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Asymmetric Organic Synthesis with Enzymes

ISBN: 978-3-527-31825-4
340 pages
March 2008
Asymmetric Organic Synthesis with Enzymes (3527318259) cover image
Perfect for biochemists, synthetic and organic chemists, this book covers all important reactions, including C-C coupling reactions, oxidation reactions and many more.
Divided into two parts, the first section on methodology presents new innovative methods for enzymatic catalysis optimization, including such new trends as medium engineering, directed evolution and computer-aided prediction of enantioselectivity. The second and main section deals with applications to synthesis, showing important reaction types and their applications. Only those reactions with very high selectivity are presented, allowing readers to improve their own reaction yields.
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METHODOLOGY
Medium Engineering:
Directed evolution:
The search for new enzymes:
SYNTHETIC APPLICATIONS
Dynamic Kinetic Resolutions:
Deracemization and Enantioconvergent Processes:
Transesterification and hydrolysis of carboxylic acid derivatives, alcohols and epoxides
Aminolysis and ammonolysis of carboxylic acid derivatives:
Reduction Reactions:
Oxidation Reactions:
Making and breaking C-C bonds:

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Vicente Gotor assumed his current position as Professor of Organic Chemistry at the University of Oviedo in 1982. His research fields include the areas of Heterocyclic and Bioorganic Chemistry. Specific areas of his research interest are enzymatic amidation reactions with hydrolases, enzymatic chemoselective transformations on natural products, biotransformations with oxynitrilases and oxidoreductases, and chiral recognition with azamacrocycles. He was Vice-chancellor of Research of Oviedo University for four years until June 2000. At present, he is the leader of Bioorganic group in the Chemistry Faculty of Oviedo University and Head of Department of Organic and Inorganic Chemistry. He has published more of 240 papers, is director of 40 Doctoral Thesis and coauthor of 10 patents.

Ignacio Alfonso completed his PhD in 1999 at the University of Oviedo, obtaining the PhD extraordinary award. During his doctoral studies, he spent a short period of time at the University of Strasbourg working under the supervision of Profs. Bernard Dietrich and Nobel Prize Winner Jean-Marie Lehn. After finishing his PhD, he moved to The Scripps Research Institute in La Jolla, California, as a postdoctoral fellow with Prof. M. Reza Ghadiri. Since 2004, he is researcher at the University Jaume I in Castellón, Spain. His research interests are bioorganic and supramolecular chemistry, biosensing, molecular recognition as well as natural and biomimetic catalytic systems.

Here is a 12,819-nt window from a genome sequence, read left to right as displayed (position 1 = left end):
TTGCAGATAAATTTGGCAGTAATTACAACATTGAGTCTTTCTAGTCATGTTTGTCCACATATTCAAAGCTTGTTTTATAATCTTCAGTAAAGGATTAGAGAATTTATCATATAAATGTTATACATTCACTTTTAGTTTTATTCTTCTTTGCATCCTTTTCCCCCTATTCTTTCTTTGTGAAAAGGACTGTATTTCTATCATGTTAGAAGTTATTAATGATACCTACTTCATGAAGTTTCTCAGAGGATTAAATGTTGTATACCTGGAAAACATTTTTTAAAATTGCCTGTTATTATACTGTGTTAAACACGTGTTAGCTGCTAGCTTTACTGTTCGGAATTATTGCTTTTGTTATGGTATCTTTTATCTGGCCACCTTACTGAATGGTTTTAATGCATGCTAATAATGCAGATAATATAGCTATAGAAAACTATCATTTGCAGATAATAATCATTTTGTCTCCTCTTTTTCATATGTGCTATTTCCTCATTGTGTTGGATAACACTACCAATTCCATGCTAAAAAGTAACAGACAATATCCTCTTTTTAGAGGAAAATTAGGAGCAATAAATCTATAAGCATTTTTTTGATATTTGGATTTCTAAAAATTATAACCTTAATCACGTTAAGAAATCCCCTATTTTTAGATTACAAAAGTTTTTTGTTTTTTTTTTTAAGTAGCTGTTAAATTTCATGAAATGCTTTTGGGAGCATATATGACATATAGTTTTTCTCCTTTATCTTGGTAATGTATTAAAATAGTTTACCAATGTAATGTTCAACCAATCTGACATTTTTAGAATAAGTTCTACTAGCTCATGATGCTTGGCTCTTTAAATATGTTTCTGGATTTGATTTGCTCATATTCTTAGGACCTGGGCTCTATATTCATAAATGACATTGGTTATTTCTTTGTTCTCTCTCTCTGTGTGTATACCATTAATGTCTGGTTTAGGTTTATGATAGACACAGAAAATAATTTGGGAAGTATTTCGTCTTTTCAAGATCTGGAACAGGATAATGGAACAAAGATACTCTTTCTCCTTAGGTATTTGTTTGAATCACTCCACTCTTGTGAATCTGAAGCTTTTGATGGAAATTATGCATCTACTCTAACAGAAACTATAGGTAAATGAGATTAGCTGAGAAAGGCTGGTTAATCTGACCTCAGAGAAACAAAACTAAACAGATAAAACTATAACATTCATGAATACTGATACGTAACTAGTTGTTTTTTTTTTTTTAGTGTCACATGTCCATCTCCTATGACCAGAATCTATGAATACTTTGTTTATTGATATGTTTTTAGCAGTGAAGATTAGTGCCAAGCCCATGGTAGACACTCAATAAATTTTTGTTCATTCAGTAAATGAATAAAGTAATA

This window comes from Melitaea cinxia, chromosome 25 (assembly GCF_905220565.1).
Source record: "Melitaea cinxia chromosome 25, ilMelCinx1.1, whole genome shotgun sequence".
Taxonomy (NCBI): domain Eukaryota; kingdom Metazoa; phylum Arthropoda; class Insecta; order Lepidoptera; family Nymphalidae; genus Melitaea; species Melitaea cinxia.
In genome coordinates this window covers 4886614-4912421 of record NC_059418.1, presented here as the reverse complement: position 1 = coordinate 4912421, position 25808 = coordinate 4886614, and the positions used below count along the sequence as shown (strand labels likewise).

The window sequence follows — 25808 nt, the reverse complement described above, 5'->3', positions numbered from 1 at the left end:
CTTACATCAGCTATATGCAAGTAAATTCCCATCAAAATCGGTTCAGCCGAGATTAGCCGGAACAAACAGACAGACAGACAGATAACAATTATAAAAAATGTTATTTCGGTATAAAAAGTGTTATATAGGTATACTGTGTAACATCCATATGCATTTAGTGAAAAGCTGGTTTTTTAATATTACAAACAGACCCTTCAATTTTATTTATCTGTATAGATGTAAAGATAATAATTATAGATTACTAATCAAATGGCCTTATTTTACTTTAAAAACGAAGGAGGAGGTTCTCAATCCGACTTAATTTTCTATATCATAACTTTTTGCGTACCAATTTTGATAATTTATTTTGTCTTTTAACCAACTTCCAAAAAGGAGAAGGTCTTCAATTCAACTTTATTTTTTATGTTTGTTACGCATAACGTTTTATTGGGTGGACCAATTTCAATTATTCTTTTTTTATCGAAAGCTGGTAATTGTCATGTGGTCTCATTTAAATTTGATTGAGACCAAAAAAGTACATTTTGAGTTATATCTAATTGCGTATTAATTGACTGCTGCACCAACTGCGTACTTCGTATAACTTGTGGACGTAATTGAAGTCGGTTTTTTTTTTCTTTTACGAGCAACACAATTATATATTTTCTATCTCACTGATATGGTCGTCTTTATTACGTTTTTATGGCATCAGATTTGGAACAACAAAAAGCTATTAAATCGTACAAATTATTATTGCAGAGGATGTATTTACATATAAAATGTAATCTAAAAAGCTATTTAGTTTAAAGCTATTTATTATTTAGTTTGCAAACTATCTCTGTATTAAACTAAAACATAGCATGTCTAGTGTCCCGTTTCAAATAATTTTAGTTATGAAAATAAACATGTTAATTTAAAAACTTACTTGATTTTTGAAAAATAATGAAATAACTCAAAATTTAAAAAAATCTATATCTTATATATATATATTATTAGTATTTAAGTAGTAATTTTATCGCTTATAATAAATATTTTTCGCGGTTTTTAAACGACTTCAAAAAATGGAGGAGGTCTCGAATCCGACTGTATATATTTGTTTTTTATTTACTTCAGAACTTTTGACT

Eduardo García-Urdiales graduated in Chemistry in 1996 at the University of Oviedo. He joined Prof. Gotor's group where he performed his PhD. After having finished it in 2001, he moved to Solvay Pharmaceuticals GmbH in Hannover (Germany) as a postdoctoral fellow in the Computer Aided Drug Design unit, where he stayed for two years (2001-2003). Then, he moved back to Oviedo and since 2005 he is working at the Russell Group at EMBL Heidelberg (Germany). His research interests are focussed on the study of protein-ligand interactions by means of computational methods.
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"An up-to-date insight into important enzyme-catalyzed reactions. The chapters comprise the most frequently used techniques and concepts with some very interesting new developments. The two complementary sections are useful, and the book can be recommended to a broad readership as an introductory guide for the use of enzymes in asymmetric organic synthesis." (ChemSusChem, December 2008)

"…it provides a solid, up-to-date, and comprehensive introduction and overview of enzyme-catalyzed asymmetric synthesis, and can undoubtedly be recommended to students and lecturers…" (Angewandte Chemie, August 18, 2008)

"Because the text covers a wide span of topics and resesarch interest, it is recommended as a learning tool fo rgraudate students in biochemistry and organic chemistry entering the field and as a guide to professionals aready enjoying the power of enzymes..." (Journal of the American Chemical Society, August 13, 2008)

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